The idea of service is taken very seriously in France where any feeling of subservience is strongly resisted, as Emma Jane Kirby discovered.
Parisian workers traditionally regard themselves as the customer's equal
Paris is in a bad mood.
The sullen, steel-grey sky seems to be permanently snivelling sleet.
The Seine, swollen against its banks, pushes and squeezes its way through the city like an irascible woman in too-tight shoes.
And the January depression has even sucked some of the glitzy dazzle out of the Eiffel Tower, leaving it looking - at least from a distance - like a rather cheap, left-over Christmas decoration.
It may be the city of romance and a mecca for tourists, but right now Paris feels and looks like it just cannot be bothered any more to turn on the charm.
Not that this city is exactly known for its sense of service.
The customer is allegedly always right in London but, in Paris, he or she is little more than an irritant.
A couple of months back, I broke my leg in a skiing accident and became completely reliant on Paris's taxi service.
Wobbling precariously on my crutches after a family dinner in a local restaurant, I hailed the first cab in the rank.
He drove up, glanced at my plastered leg and drove straight off again shouting: "I don't take cripples. Your crutches might damage my paintwork!"
Somewhat stupefied, I hailed the next cab in line and politely asked the driver if I could sit up front as it was easier for my leg.
"I'm not arranging my whole damn cab to accommodate you," he snapped. "I've got all my personal things piled on the front seat!"
As he drove off at an angry speed, I got a glance of the front passenger seat and saw it was adorned with one folded newspaper.
The taxi driver who finally chauffeured me home was pleasant enough, although a stark notice on the back of the seat reminded me that it would not be wise to push my luck.
"Do not use your mobile phone in this cab," warned the hand-written sticker, "it annoys your driver."
Under the circumstances, even though I was paying for this ride, I felt unable to ask this clearly sensitive man to turn down his deafening rap music.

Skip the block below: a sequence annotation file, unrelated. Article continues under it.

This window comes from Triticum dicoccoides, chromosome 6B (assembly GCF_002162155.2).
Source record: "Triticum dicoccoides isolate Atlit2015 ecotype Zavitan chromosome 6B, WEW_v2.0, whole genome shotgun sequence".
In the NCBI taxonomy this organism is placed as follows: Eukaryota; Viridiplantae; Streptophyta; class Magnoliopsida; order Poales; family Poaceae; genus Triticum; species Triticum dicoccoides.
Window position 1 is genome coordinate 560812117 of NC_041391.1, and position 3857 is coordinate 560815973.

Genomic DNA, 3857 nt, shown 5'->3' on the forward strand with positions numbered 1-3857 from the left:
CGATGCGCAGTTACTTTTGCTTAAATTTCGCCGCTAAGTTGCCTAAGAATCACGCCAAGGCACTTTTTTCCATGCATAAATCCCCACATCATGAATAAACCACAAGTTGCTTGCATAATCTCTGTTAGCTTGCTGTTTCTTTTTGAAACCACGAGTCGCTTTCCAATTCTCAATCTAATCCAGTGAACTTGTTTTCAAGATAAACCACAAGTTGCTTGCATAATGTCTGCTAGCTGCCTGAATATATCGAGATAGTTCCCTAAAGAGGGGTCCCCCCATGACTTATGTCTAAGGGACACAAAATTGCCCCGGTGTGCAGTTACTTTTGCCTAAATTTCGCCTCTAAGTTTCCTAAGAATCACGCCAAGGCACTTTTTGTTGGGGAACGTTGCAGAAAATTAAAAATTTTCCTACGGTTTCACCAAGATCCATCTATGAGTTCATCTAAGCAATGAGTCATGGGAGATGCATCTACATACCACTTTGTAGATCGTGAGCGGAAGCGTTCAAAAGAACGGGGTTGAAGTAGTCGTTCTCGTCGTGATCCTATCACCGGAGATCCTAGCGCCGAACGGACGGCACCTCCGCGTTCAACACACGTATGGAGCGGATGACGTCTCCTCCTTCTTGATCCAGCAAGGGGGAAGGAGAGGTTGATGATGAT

'I'm not your slave'
The fact is Parisians employed in any service industry simply do not buy into the Anglo Saxon maxim, "He who pays the piper calls the tune."
In France your waiter expects to be addressed formally as Monsieur, in exactly the same way he will address you
The revolution of 1789 has burned the notion of equality deep into the French psyche and a proud Parisian finds it abhorrently degrading to act subserviently.
This Sunday, a Parisian friend of mine waited in line at the fruit and vegetable stall of his local market.
When it was his turn to be served, he asked the seller for a kilo of leeks.
"They're at the other end of the stall," snapped the vendor waspishly. "Take a bit of exercise and get them yourself."
There is no mistaking the undertone, "I'm not your slave."
At my doctor's, the two dour receptionists are quite delightful when we meet on the street, sharing jokes and asking kindly after my broken leg.
Back behind their desk, however, they brood and scowl. There is not even a gesture of recognition, let alone a friendly smile.
On the street it is acknowledged that we are equals but, once back in the surgery - in that uncomfortable position of service provider and client - the receptionists become wary of a potential shift of power and are quick to squash any assumptions of superiority.
In America, your waiter comes to your restaurant table to tell you his name is Joe. Here, your waiter expects to be addressed formally as Monsieur, in exactly the same way he will address you.
It is made clear from the start that no-one has the upper hand. The strict code of manners in Paris is a deliberate class-leveller.
'Don't even think about it,' said the shop assistant bluntly, 'not with that big fat leg'
Perhaps Parisians are just being honest.
Our American waiter Joe, after all, only promises to give us "good folks a great time" because he wants a terrific tip but, in Paris, providing quality is a matter of personal pride.
In the boulangerie next to our office, the baker spends a good 90 seconds skilfully wrapping up my plain brioche into an artistic cornet, even though she must know I will rip it open the second I leave her shop.
When I ask the local greengrocer for an avocado, he asks when I plan to eat it before dutifully feeling every avocado in the box to find the one which will be perfectly ripe on that day.
Last week, as I waited in the damp gloom for a taxi to take me home after yet another hospital appointment, I decided to shelter in the expensive dress shop next door.
I held up a woollen dress against me and admired myself in the mirror.
The shop assistant, nonchalantly blowing bubble-gum bubbles, looked narrowly at me and shook her head.
"Don't even think about it," she said bluntly, "not with that big fat leg."
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